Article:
With the various markings available to identify ground terminals, how do you know which specific symbol should be used? The international standards are the right place to go for guidance, and this column will outline these best practices for use of earthing (grounding) symbols and markings.
The Grounding Symbols
Identifying the ground terminal is critical to ensuring the products you design can be properly used and serviced in a safe manner. The actual symbols used to indicate ground terminals are found in IEC 60417 Graphical symbols for use on equipment (Figure 1).
Figure 1: IEC 60417 ground symbols
Here are the precise IEC definitions for each symbol:
No. 5017 Earth (ground): To identify an earth (ground) terminal in cases where neither the symbol 5018 nor 5019 is explicitly stated.
No. 5018 Noiseless (clean) earth (ground): To identify a noiseless (clean) earth (ground) terminal, e.g. of a specially designed earthing (grounding) system to avoid causing malfunction of the equipment.
No. 5019 Protective earth (ground): To identify any terminal which is intended for connection to an external conductor for protection against electrical shock in case of a fault, or the terminal of a protective earth (ground) electrode.
No. 5020 Frame or chassis: To identify a frame or chassis terminal.
Applying the Symbols
When it comes to knowing where to apply these ground symbols, you’ll want to reference IEC 60204 Safety of machinery – Electrical equipment of machines – Part 1, 2005.1 This standard says the following about ground symbols (excerpts from Sections 4.4.2 and 8.2.6). (Shown at right, in Table 1.)
4.4.2 Electromagnetic compatibility (EMC) To enhance the immunity of the equipment against conducted and radiated RF disturbance, measures include:
– connection of sensitive electrical circuits to the chassis. Such terminations should be marked or labeled with the symbol IEC 60417-5020:
– connection of sensitive electrical equipment or circuits directly to the PE circuit or to a functional earthing conductor (FE) (see Figure 2), to minimize common mode disturbance. This latter terminal should be marked or labeled with the symbol IEC 60417-5018:
The protective conductor connecting points shall have no other function and are not intended, for example, to attach or connect appliances or parts. Each protective conductor connecting point shall be marked or labeled as such using the symbol IEC 60417-5019 or with the letters PE, the graphical symbol being preferred, or by use of the bicolour combination GREEN-AND-YELLOW, or by any combination of these.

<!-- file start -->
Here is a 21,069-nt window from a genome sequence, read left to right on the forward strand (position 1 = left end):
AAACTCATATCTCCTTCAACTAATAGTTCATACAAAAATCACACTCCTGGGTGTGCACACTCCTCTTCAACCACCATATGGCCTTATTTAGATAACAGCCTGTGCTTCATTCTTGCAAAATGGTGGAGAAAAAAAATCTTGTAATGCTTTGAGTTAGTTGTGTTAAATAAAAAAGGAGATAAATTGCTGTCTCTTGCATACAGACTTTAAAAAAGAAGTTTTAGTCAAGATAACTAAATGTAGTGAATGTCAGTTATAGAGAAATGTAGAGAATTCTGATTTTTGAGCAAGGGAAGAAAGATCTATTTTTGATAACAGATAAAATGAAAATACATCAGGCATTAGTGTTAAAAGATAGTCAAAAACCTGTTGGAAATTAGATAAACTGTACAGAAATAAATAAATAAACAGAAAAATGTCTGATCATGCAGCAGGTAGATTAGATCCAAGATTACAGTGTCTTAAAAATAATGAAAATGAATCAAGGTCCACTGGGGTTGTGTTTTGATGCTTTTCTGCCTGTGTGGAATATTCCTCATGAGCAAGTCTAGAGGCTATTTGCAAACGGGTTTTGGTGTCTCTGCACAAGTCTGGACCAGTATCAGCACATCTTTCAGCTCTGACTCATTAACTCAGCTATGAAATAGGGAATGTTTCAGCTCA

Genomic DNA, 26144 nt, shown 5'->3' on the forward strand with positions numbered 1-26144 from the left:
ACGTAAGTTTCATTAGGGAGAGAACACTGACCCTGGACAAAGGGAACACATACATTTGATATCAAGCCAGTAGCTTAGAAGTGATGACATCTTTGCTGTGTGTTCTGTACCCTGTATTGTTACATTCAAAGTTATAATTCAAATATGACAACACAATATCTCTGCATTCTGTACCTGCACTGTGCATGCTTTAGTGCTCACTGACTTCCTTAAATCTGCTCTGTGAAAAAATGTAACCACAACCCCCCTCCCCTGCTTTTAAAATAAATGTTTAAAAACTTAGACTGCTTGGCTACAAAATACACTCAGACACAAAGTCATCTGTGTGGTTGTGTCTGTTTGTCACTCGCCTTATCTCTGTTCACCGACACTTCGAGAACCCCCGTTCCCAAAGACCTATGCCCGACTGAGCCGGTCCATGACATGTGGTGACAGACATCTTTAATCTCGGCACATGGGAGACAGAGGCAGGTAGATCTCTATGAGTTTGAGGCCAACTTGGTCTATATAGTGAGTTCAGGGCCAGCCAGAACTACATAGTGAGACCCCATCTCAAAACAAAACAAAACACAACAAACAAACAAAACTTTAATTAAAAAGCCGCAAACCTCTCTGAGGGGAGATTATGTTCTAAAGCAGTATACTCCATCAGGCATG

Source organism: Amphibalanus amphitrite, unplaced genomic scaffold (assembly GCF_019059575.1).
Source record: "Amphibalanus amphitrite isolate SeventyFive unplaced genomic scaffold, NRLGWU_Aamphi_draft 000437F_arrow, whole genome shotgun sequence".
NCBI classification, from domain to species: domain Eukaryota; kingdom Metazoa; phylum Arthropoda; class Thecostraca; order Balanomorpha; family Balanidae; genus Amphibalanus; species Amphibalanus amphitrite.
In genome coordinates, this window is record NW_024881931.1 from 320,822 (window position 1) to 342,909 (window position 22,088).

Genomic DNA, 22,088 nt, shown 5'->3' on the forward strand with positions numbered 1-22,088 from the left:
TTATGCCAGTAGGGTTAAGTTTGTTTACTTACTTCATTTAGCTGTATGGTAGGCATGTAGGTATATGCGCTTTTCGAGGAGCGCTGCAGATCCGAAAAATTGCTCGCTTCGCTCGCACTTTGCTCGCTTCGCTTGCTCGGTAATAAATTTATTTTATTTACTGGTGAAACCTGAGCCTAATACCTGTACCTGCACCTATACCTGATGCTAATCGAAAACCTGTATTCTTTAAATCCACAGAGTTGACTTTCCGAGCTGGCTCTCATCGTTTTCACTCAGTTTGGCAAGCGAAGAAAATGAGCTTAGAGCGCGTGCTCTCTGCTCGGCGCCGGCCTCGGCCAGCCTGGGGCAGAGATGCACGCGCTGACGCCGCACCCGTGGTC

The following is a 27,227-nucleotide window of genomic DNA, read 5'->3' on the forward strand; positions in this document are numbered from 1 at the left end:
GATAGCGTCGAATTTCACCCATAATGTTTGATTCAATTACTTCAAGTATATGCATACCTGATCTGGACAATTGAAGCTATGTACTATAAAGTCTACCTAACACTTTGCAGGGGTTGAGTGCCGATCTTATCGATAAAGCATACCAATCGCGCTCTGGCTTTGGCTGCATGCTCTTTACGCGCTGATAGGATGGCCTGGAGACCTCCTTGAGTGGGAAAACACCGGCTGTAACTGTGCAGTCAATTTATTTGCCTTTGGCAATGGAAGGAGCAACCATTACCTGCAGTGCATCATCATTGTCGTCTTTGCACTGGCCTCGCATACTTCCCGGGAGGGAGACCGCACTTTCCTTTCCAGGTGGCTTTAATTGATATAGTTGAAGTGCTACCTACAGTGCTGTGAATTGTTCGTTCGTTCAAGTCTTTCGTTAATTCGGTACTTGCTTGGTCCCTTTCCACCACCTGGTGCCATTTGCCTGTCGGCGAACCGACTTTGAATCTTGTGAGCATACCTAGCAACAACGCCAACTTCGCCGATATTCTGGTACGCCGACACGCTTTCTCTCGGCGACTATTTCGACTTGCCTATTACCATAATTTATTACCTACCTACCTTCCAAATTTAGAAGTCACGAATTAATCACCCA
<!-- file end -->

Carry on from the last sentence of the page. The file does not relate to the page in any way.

Notice the preference for the use of the 5019 symbol in the last quotation over the use of the letters “PE”. I believe this was done so a completely symbolic language for identifying components is maintained in preference to using letters that don’t translate well in other languages. ISO and IEC are creating a global language for safety and identification, and the use of words or letters as symbols can serve to undermine this goal.
From a U.S. perspective, you might think to look at the NFPA 70-2011 National Electrical Code for guidance on this subject. Don’t. This code’s advice on using ground symbols is useless because they show an illustration of a symbol drawn incorrectly (see Figure 2 – note how the vertical bar touches the circle). The NFPA 70 code indicates that this is an “informational note figure” and that it is “one example of a symbol used to identify the termination point for an equipment grounding conductor”. These words leave you to wonder about the other symbols that might exist and where and how you might best use them. Clearly, IEC 60204 is more useful on this topic.
Figure 2: The incorrect drawing of IEC 5019 as shown in the NFPA 70-2011 National Electrical Code.
The Science Behind Design and Legibility
One last point should be made here. Whether it’s a safety symbol or a function/control symbol, there’s a science to creating icons that communicate. ISO and IEC have developed a carefully defined set of rules for drawing various types of symbols. The ISO and IEC committees in charge of function/control symbols use a carefully constructed template (Figure 3) and line width guidelines to ensure that their standardized symbols are drawn with common design principles and consistent visual weight to ensure legibility and readability.
Next issue’s topic will focus on the use of safety symbols to communicate how users must read and understand your product’s manuals before using or servicing your product.
Figure 3: IEC 5019 drawn on the ISO/IEC function/control symbol drawing template.
For more information about safety signs and symbols, visit www.clarionsafety.com.
- The IEC version of this standard is nearly identical to the European version, EN 60204. For those engineers that build machinery, note that in November 2011 the European Commission acknowledged that 60204 is “harmonised” with Machinery Directive 2006/42/EC. This means that you can use 60204 to fulfill the requirements for electrical safety to meet the intent of the Machinery Directive, an important aspect for obtaining the CE mark.